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Review: Royal Pains, season 3, volume 2

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There is a bittersweetness to the end of a good television season, when all of your favorite shows go off the air for the summer with cliffhangers run amok. Thankfully in recent years cable networks have picked up the slack by programming fresh summer series for those who need a night in. The USA network in particular has quite the slate, including Royal Pains, which is returning with its fourth season on June 4th. For those who missed end of season three, a mini-season that aired in January, then you can catch the DVD release, which comes out on May 29th.

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Season three finds Hank (Mark Feurstein) and the rest of his HankMed team wrapping up their summer in the Hamptons. As with previous seasons there is the normal patient of the week story in each episode, but for this block of episodes the writers added an overarching story throughout the season as Hank tries to treat his friend Jack O'Malley (Tom Cavanagh), a Golf Pro who is diagnosed with lupus. This storyline brought together all of the characters together, in what was otherwise a rather fragmented season. Other storylines revolved around Evan (Paolo Costanzo) planning his upcoming wedding, Diviya (Reshma Shetty) handling the fallout of her wedding that was called off during the first half of season three, and Jill (Jill Flint) getting out of Hamptons Heritage hospital to work with an aid organization.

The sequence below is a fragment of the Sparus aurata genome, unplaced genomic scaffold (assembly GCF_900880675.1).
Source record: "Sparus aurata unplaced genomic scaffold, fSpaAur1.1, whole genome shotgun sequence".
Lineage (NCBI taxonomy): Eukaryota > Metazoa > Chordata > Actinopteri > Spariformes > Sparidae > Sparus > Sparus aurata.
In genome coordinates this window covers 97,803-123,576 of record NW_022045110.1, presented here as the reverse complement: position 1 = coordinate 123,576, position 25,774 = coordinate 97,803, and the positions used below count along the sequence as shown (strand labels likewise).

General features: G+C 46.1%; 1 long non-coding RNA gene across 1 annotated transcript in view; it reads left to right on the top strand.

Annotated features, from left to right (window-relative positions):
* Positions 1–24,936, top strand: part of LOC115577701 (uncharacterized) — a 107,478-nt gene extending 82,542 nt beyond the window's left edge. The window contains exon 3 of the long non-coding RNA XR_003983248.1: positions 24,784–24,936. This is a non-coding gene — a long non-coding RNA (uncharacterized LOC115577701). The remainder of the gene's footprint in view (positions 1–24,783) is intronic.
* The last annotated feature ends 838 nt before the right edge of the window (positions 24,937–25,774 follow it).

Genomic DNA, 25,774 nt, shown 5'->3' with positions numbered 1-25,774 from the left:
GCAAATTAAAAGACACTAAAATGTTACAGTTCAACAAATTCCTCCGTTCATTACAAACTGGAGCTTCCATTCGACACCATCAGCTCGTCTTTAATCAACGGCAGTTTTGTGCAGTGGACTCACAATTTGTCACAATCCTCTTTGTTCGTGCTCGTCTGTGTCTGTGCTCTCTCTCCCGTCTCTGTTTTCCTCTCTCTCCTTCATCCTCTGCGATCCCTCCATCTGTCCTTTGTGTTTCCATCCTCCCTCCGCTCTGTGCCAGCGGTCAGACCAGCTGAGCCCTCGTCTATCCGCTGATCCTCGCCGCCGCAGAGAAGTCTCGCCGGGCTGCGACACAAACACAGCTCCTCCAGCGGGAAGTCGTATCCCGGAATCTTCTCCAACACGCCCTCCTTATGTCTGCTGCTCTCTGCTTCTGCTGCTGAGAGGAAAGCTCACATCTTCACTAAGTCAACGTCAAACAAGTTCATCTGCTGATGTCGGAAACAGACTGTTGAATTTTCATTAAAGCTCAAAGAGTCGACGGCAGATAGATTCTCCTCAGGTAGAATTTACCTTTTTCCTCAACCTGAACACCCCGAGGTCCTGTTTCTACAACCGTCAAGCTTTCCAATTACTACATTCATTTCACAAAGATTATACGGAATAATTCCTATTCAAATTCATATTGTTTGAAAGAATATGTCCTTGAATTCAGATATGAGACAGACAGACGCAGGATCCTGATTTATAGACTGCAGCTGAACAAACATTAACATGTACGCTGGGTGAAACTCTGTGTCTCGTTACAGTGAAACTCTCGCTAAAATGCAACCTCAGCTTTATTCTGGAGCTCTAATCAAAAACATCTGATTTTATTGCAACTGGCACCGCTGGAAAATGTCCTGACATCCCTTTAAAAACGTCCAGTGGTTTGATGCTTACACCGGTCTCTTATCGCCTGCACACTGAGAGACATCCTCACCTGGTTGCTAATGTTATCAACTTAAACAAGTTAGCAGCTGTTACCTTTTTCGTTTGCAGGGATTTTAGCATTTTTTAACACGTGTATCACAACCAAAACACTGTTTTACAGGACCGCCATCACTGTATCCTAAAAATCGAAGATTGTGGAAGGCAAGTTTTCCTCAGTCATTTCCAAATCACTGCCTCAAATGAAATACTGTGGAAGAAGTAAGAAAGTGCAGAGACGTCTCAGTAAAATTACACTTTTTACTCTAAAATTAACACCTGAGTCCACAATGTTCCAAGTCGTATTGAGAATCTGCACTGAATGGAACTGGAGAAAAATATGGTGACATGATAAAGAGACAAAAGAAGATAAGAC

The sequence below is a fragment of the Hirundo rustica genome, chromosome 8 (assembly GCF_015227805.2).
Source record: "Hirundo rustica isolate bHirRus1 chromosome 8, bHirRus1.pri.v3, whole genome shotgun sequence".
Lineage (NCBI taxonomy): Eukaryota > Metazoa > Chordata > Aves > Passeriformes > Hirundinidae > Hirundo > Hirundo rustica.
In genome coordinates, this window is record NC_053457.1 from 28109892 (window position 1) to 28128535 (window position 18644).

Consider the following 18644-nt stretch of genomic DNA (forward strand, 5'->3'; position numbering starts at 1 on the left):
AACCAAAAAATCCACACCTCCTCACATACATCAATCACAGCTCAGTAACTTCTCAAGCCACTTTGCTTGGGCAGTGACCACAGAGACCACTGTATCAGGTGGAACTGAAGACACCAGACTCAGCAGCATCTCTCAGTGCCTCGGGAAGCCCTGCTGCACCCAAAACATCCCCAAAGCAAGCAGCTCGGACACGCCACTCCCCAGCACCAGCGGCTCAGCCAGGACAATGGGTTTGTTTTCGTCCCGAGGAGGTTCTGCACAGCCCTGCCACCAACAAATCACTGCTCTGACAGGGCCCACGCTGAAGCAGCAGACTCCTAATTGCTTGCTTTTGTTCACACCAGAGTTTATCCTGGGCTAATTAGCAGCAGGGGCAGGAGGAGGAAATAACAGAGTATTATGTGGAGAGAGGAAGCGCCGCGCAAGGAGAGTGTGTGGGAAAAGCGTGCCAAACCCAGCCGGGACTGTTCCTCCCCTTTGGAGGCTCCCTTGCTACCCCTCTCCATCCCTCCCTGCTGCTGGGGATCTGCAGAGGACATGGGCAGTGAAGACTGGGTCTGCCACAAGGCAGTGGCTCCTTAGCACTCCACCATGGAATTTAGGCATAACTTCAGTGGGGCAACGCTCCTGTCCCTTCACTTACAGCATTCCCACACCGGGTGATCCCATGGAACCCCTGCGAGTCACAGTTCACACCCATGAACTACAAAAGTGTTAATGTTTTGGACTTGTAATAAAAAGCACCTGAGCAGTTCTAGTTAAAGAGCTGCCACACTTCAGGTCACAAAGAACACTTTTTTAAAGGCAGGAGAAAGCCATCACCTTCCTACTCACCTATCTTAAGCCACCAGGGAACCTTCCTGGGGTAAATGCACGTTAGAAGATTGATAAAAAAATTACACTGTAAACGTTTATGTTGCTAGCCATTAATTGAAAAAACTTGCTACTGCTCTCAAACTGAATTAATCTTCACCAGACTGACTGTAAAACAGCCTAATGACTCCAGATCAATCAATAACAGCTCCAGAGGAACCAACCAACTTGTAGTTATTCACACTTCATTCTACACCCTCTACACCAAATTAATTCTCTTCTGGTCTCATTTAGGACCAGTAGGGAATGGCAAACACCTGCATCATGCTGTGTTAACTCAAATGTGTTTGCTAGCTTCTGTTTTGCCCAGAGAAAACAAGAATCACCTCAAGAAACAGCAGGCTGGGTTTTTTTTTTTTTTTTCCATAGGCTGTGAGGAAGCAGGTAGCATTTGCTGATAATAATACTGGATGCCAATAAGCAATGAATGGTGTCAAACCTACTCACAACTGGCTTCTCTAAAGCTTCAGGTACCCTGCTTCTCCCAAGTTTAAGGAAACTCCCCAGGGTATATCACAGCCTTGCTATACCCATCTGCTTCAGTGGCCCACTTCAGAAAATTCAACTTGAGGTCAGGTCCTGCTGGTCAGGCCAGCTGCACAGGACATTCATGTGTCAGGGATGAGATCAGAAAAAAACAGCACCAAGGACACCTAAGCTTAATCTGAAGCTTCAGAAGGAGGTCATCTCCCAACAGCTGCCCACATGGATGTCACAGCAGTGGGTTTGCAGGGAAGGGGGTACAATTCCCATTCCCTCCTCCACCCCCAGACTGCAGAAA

Strengths of the series is its quick wit, strong cast, and solid writing. It's also interesting to see a show set in the Hamptons that is actually shot there. The production team does fudge a bit, substituting certain locations, that are said to be in the Hamptons, from towns throughout Long Island. The most obvious being Hank's home, the Oheka Castle, which is located in Huntington, NY. Yet, it takes a bit of a keen observer to really tell the difference. Some may quibble about how the show is a bit formulaic in its approach (patients of the week may have different "premises" but generally the same story arc), but its still reliably enjoyable.

This is a show that can easily be watched and enjoyed by the whole family. If you don't want to wait for the inevitable reruns, certainly check out the DVD and catchup in time for the season premiere. This set is particularly strong and moving due to Cavanagh's storyline, and quite a few standout episodes.

Grade: B+

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